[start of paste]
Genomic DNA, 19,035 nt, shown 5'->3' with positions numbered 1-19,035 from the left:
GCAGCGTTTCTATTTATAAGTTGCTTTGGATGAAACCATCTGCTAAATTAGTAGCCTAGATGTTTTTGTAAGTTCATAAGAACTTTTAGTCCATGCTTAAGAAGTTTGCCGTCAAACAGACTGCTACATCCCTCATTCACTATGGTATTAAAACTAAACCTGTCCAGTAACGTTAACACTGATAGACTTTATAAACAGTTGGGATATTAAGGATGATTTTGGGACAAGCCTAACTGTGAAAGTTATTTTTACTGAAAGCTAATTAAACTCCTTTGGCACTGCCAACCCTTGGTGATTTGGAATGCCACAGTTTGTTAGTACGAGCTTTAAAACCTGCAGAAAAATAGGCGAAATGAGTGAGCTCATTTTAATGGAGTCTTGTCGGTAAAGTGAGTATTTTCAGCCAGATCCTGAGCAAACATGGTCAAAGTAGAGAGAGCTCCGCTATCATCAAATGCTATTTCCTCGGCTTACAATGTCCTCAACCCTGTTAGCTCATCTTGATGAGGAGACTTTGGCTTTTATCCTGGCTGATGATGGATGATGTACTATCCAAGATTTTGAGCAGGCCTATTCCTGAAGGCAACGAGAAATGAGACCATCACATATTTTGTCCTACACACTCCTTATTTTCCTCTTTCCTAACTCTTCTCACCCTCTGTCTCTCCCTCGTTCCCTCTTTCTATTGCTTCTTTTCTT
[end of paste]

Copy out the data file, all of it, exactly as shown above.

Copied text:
Genomic DNA, 19,035 nt, shown 5'->3' with positions numbered 1-19,035 from the left:
GCAGCGTTTCTATTTATAAGTTGCTTTGGATGAAACCATCTGCTAAATTAGTAGCCTAGATGTTTTTGTAAGTTCATAAGAACTTTTAGTCCATGCTTAAGAAGTTTGCCGTCAAACAGACTGCTACATCCCTCATTCACTATGGTATTAAAACTAAACCTGTCCAGTAACGTTAACACTGATAGACTTTATAAACAGTTGGGATATTAAGGATGATTTTGGGACAAGCCTAACTGTGAAAGTTATTTTTACTGAAAGCTAATTAAACTCCTTTGGCACTGCCAACCCTTGGTGATTTGGAATGCCACAGTTTGTTAGTACGAGCTTTAAAACCTGCAGAAAAATAGGCGAAATGAGTGAGCTCATTTTAATGGAGTCTTGTCGGTAAAGTGAGTATTTTCAGCCAGATCCTGAGCAAACATGGTCAAAGTAGAGAGAGCTCCGCTATCATCAAATGCTATTTCCTCGGCTTACAATGTCCTCAACCCTGTTAGCTCATCTTGATGAGGAGACTTTGGCTTTTATCCTGGCTGATGATGGATGATGTACTATCCAAGATTTTGAGCAGGCCTATTCCTGAAGGCAACGAGAAATGAGACCATCACATATTTTGTCCTACACACTCCTTATTTTCCTCTTTCCTAACTCTTCTCACCCTCTGTCTCTCCCTCGTTCCCTCTTTCTATTGCTTCTTTTCTT